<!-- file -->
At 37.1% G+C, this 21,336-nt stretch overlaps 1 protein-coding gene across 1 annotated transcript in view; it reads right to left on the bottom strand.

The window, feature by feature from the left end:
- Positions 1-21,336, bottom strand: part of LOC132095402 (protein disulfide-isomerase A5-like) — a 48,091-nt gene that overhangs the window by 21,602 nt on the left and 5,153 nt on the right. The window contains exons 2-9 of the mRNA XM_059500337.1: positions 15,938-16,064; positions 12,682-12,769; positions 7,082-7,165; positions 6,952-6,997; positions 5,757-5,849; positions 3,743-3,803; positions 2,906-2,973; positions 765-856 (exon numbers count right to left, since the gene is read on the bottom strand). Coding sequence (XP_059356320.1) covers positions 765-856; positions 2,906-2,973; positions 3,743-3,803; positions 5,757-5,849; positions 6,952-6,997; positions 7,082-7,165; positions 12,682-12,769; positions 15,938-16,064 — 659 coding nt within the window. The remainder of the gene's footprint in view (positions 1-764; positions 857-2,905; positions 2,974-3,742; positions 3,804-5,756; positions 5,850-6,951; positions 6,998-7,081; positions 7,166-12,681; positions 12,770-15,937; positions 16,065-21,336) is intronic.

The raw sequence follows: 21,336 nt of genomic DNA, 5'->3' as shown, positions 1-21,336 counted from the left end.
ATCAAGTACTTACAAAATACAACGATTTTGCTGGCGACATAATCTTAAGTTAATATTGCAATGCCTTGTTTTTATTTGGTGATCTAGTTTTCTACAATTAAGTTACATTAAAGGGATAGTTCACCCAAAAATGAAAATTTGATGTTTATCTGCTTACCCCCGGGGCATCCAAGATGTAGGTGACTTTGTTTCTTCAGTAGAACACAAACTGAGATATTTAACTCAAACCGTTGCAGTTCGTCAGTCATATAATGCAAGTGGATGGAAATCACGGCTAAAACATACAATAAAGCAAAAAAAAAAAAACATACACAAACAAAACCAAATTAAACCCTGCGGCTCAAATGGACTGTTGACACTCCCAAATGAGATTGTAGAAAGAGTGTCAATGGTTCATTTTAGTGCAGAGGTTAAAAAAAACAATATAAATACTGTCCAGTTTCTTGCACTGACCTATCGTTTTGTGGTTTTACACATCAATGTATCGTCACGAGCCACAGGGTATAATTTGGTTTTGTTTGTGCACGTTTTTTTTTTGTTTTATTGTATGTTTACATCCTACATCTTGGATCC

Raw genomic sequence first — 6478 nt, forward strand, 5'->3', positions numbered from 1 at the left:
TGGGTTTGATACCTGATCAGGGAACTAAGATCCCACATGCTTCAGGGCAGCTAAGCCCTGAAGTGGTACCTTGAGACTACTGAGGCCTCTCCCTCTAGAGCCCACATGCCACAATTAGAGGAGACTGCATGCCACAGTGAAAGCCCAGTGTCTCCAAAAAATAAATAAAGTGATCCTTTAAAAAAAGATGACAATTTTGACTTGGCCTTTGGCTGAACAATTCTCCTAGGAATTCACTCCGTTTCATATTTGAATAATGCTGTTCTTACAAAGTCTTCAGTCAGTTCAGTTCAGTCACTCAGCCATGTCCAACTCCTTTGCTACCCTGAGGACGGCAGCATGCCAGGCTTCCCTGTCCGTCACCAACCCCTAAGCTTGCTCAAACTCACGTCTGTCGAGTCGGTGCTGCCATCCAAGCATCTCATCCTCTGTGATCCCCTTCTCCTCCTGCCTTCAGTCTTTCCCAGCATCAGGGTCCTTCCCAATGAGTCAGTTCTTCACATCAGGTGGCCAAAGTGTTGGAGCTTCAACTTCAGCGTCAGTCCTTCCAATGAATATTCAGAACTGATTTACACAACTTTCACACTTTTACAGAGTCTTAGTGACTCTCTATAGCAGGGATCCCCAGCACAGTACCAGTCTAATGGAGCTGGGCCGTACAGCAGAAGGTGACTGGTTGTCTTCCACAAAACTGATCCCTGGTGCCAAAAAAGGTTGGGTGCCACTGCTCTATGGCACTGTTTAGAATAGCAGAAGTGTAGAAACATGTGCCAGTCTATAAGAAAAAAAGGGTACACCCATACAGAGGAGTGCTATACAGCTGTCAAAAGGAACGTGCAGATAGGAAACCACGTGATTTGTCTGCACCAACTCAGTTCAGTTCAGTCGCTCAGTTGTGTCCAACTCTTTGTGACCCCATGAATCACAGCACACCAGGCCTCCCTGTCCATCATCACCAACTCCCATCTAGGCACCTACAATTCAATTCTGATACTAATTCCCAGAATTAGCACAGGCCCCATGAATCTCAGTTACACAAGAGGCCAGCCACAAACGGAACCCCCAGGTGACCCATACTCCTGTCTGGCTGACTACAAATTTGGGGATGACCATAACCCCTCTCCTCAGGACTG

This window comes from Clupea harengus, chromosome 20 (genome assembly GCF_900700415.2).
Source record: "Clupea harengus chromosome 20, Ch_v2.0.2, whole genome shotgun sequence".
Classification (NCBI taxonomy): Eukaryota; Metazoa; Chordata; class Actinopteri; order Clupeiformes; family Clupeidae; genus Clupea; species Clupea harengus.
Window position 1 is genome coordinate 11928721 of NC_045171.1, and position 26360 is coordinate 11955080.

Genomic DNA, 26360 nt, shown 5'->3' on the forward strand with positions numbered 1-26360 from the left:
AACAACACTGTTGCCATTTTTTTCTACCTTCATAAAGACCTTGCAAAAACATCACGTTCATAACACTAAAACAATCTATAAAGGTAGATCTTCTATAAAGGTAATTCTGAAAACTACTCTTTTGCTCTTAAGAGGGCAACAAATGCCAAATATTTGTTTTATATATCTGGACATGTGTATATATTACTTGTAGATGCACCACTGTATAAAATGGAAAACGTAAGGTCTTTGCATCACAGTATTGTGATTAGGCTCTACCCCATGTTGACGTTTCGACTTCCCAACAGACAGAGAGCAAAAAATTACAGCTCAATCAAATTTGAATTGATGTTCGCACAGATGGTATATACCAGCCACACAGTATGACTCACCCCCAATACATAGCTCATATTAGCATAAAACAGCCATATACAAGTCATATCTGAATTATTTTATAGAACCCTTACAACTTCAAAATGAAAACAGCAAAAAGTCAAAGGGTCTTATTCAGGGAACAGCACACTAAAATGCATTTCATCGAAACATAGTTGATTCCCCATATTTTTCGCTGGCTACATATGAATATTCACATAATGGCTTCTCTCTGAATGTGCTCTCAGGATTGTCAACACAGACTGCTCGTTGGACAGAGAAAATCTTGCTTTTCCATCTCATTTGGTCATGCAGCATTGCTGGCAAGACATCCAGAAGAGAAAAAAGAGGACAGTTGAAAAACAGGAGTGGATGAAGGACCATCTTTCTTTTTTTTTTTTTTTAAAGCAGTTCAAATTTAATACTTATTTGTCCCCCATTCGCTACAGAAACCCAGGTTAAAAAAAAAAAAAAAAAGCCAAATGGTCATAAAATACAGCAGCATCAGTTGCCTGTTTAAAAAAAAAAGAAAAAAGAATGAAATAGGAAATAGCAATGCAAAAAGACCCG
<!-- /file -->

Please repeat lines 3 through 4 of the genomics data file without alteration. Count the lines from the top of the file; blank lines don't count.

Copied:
- Positions 1-21,336, bottom strand: part of LOC132095402 (protein disulfide-isomerase A5-like) — a 48,091-nt gene that overhangs the window by 21,602 nt on the left and 5,153 nt on the right. The window contains exons 2-9 of the mRNA XM_059500337.1: positions 15,938-16,064; positions 12,682-12,769; positions 7,082-7,165; positions 6,952-6,997; positions 5,757-5,849; positions 3,743-3,803; positions 2,906-2,973; positions 765-856 (exon numbers count right to left, since the gene is read on the bottom strand). Coding sequence (XP_059356320.1) covers positions 765-856; positions 2,906-2,973; positions 3,743-3,803; positions 5,757-5,849; positions 6,952-6,997; positions 7,082-7,165; positions 12,682-12,769; positions 15,938-16,064 — 659 coding nt within the window. The remainder of the gene's footprint in view (positions 1-764; positions 857-2,905; positions 2,974-3,742; positions 3,804-5,756; positions 5,850-6,951; positions 6,998-7,081; positions 7,166-12,681; positions 12,770-15,937; positions 16,065-21,336) is intronic.

The raw sequence follows: 21,336 nt of genomic DNA, 5'->3' as shown, positions 1-21,336 counted from the left end.